This is the fourth in the Copper Tree Series of books, which aims to use simple stories for young children as a way of introducing them to important themes such as The Copper Tree on bereavement, Christmas Surprise on old age and, in this book, adoption. (We’ve not seen Blue Barn Farm on foodbanks, the other one in the series.)
We can commend this book wholeheartedly. It tells the story of Henry, the school hamster, who – to their surprise – has a litter of four baby hamsters, for which, in due course, new homes have to be found. Alfie, who was adopted, is given the job of hamster monitor, and he not only mentions his own life story book, but he creates one for Alfonzo, the smallest member of the litter, which his family adopt.
The words are by Hilary Robinson and the pictures are by Mandy Stanley; they make an excellent partnership; the story and the illustrations are well integrated. The tone of the book is pleasant and slightly whimsical, and it will make a good read for young children. The text manages to deal with the subject of adoption both directly and through the parallel story of the hamsters. It does not go into detail why Alfie needed to be adopted, but I doubt whether that will matter with children of this age, though teachers may need to have an answer ready if questioned.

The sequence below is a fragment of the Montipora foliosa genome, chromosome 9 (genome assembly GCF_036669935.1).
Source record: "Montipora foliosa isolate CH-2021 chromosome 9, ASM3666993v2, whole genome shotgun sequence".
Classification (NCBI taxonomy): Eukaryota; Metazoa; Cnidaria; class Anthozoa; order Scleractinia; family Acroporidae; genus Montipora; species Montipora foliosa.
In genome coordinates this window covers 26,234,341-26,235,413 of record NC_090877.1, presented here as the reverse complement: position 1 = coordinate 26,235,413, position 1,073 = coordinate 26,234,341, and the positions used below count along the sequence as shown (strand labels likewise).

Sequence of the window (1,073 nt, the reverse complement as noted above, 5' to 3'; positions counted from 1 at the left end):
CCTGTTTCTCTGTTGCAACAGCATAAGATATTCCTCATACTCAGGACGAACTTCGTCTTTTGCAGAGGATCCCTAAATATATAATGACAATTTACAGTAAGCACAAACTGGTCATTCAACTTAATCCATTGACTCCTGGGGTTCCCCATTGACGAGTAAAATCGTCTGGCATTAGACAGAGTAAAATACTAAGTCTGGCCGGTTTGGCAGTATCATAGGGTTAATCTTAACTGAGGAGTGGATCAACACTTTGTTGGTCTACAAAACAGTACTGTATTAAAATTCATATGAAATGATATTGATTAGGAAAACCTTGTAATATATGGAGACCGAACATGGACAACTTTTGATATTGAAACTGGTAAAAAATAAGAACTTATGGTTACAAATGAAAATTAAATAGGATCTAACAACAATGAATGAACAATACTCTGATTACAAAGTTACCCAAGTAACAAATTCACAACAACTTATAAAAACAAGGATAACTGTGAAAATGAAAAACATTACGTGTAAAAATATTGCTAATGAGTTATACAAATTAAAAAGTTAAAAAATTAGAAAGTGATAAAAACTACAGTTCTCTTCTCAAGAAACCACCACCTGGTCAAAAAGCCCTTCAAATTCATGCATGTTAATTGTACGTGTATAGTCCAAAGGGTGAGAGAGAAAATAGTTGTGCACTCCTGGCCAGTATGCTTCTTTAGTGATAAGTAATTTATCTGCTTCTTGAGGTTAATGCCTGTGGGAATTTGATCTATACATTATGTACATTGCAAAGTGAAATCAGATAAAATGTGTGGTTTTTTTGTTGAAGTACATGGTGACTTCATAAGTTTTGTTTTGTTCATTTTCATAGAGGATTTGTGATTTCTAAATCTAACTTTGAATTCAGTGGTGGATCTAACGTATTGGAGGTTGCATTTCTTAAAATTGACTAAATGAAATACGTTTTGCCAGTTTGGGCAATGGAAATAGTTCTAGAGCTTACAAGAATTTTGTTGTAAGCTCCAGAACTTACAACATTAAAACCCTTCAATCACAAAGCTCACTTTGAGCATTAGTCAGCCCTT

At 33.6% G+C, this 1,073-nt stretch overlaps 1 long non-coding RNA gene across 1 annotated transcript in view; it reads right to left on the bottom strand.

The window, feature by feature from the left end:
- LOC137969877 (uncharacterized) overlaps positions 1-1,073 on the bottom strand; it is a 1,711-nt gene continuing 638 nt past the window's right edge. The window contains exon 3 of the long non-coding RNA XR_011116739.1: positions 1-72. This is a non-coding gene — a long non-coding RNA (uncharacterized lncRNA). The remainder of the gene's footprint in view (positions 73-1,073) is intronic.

As long as you do not tell Alfie, we can explain how Henry came to have baby hamsters. School hamsters are immortal. If one dies while in the care of a parent during the summer holidays, s/he is immediately replaced with a look-alike for fear of shame on the parent’s part. So Henry might have started the holidays as a male, but ended as a female. It is said that hamsters are hard to sex anyway. From bitter experience we can warn you against letting them run wild in the house; they like to make nests, chew wires and can even get behind the bars of the gas fire…..
Enjoy the book. All nursery schools and primary schools should have a copy.
Robinson, Hilary and Stanley, Mandy (2013) Help a Hamster
Strauss House Productions, South Milford, North Yorkshire